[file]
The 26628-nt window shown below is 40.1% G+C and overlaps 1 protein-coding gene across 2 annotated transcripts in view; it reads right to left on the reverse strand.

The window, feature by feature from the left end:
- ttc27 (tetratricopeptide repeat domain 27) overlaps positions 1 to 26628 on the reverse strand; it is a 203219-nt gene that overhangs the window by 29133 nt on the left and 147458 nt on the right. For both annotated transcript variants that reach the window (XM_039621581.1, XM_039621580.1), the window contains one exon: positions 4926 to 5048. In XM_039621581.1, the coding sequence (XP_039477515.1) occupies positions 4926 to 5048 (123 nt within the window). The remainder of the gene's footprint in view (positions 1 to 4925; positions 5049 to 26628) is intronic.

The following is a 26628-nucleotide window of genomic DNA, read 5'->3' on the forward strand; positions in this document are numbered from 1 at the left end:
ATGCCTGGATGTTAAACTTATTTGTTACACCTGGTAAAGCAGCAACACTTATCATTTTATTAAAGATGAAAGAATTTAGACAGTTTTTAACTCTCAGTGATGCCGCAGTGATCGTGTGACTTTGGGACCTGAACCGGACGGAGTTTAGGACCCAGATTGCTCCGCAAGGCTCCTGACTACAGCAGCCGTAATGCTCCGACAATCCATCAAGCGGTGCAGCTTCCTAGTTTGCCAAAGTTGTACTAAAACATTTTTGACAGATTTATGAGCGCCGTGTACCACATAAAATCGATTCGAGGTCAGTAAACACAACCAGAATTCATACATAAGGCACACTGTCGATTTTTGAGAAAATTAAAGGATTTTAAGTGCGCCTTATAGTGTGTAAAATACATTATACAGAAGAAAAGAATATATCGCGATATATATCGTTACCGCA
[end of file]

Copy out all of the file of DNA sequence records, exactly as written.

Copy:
The 26628-nt window shown below is 40.1% G+C and overlaps 1 protein-coding gene across 2 annotated transcripts in view; it reads right to left on the reverse strand.

The window, feature by feature from the left end:
- ttc27 (tetratricopeptide repeat domain 27) overlaps positions 1 to 26628 on the reverse strand; it is a 203219-nt gene that overhangs the window by 29133 nt on the left and 147458 nt on the right. For both annotated transcript variants that reach the window (XM_039621581.1, XM_039621580.1), the window contains one exon: positions 4926 to 5048. In XM_039621581.1, the coding sequence (XP_039477515.1) occupies positions 4926 to 5048 (123 nt within the window). The remainder of the gene's footprint in view (positions 1 to 4925; positions 5049 to 26628) is intronic.

The following is a 26628-nucleotide window of genomic DNA, read 5'->3' on the forward strand; positions in this document are numbered from 1 at the left end:
ATGCCTGGATGTTAAACTTATTTGTTACACCTGGTAAAGCAGCAACACTTATCATTTTATTAAAGATGAAAGAATTTAGACAGTTTTTAACTCTCAGTGATGCCGCAGTGATCGTGTGACTTTGGGACCTGAACCGGACGGAGTTTAGGACCCAGATTGCTCCGCAAGGCTCCTGACTACAGCAGCCGTAATGCTCCGACAATCCATCAAGCGGTGCAGCTTCCTAGTTTGCCAAAGTTGTACTAAAACATTTTTGACAGATTTATGAGCGCCGTGTACCACATAAAATCGATTCGAGGTCAGTAAACACAACCAGAATTCATACATAAGGCACACTGTCGATTTTTGAGAAAATTAAAGGATTTTAAGTGCGCCTTATAGTGTGTAAAATACATTATACAGAAGAAAAGAATATATCGCGATATATATCGTTACCGCA